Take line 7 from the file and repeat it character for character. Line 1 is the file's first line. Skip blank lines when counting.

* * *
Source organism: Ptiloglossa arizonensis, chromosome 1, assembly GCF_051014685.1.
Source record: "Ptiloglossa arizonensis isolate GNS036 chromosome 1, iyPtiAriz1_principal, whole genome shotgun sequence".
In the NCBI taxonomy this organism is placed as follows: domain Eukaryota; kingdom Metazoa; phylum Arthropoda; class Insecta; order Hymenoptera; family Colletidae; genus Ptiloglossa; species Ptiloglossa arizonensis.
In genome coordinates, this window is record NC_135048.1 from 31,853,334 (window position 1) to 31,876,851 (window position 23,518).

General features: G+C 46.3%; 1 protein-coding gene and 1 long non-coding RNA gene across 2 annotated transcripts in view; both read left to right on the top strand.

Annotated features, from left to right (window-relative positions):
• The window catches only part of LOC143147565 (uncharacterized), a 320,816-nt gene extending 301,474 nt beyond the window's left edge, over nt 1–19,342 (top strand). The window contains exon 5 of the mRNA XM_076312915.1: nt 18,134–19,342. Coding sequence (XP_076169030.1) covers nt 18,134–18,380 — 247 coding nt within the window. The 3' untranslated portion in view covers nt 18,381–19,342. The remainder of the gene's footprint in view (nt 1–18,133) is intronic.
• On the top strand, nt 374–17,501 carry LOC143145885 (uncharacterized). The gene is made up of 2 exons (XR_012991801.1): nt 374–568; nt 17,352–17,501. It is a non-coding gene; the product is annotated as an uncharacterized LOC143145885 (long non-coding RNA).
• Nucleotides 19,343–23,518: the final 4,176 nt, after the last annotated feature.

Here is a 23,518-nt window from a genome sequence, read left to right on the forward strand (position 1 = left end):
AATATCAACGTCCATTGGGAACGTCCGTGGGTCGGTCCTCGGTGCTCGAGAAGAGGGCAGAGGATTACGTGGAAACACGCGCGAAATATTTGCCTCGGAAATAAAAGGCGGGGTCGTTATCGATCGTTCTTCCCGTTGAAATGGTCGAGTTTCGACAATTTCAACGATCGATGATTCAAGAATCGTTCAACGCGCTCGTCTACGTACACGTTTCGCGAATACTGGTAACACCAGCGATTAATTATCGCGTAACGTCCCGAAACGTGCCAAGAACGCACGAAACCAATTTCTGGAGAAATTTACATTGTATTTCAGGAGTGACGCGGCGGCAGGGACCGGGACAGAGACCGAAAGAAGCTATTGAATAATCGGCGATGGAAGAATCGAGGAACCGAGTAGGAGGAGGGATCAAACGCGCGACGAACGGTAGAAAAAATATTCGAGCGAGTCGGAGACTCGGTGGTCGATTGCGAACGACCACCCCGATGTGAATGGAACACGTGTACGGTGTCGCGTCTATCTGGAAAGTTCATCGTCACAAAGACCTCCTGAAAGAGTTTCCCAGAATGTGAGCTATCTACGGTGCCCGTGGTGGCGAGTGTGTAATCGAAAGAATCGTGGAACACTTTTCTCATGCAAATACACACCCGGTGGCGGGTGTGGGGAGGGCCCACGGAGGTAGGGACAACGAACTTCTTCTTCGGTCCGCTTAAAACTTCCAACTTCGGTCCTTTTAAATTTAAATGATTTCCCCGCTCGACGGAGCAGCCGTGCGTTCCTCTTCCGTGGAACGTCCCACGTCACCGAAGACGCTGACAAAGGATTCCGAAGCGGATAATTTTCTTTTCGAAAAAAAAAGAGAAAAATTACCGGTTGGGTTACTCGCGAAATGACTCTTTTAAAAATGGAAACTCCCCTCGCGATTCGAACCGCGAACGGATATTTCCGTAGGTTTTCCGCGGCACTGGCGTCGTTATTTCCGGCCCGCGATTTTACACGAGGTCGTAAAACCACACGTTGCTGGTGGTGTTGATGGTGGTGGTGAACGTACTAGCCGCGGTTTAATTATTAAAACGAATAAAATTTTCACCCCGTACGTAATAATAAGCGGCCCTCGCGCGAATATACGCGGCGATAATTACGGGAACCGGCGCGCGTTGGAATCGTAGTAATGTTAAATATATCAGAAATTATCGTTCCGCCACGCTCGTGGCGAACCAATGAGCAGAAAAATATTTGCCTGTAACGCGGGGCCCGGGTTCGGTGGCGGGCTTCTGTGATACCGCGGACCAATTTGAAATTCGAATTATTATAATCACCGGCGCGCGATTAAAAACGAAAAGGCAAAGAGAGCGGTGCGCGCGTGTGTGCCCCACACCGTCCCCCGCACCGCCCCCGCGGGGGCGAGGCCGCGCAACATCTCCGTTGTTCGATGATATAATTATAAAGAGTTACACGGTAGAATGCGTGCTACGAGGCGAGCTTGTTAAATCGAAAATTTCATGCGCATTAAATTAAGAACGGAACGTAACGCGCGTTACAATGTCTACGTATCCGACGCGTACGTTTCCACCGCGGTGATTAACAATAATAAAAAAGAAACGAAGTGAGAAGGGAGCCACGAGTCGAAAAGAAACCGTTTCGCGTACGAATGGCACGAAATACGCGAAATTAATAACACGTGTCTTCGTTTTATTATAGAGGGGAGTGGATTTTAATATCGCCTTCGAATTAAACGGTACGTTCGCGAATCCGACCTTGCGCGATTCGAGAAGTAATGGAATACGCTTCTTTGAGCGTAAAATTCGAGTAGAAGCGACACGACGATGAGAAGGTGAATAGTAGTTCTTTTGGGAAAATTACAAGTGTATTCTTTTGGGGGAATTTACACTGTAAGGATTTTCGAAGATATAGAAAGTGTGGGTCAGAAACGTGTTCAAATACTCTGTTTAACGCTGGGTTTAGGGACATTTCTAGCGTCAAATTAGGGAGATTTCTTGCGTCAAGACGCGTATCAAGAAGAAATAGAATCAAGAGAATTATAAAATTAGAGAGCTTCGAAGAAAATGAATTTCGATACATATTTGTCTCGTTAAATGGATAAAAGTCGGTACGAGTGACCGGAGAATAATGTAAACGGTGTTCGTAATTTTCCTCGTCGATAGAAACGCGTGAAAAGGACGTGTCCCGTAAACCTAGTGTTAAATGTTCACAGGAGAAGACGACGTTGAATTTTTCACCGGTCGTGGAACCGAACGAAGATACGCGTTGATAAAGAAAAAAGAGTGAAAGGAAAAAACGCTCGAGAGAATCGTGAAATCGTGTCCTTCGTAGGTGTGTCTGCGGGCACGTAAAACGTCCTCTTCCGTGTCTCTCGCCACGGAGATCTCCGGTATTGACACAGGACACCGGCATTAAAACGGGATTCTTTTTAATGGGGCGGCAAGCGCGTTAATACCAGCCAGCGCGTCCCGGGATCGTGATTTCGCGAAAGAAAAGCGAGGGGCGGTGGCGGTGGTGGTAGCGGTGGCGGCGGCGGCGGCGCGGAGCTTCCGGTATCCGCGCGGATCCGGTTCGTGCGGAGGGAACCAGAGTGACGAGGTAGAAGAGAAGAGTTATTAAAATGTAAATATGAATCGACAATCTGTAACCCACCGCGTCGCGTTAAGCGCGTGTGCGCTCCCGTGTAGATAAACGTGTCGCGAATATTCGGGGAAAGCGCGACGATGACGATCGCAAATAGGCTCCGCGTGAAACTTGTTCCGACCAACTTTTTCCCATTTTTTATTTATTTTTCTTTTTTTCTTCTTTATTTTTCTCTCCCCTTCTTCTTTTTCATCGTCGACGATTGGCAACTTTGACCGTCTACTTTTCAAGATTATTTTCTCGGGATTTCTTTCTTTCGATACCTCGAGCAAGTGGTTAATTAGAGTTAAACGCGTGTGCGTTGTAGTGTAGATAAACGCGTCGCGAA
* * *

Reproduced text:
• The window catches only part of LOC143147565 (uncharacterized), a 320,816-nt gene extending 301,474 nt beyond the window's left edge, over nt 1–19,342 (top strand). The window contains exon 5 of the mRNA XM_076312915.1: nt 18,134–19,342. Coding sequence (XP_076169030.1) covers nt 18,134–18,380 — 247 coding nt within the window. The 3' untranslated portion in view covers nt 18,381–19,342. The remainder of the gene's footprint in view (nt 1–18,133) is intronic.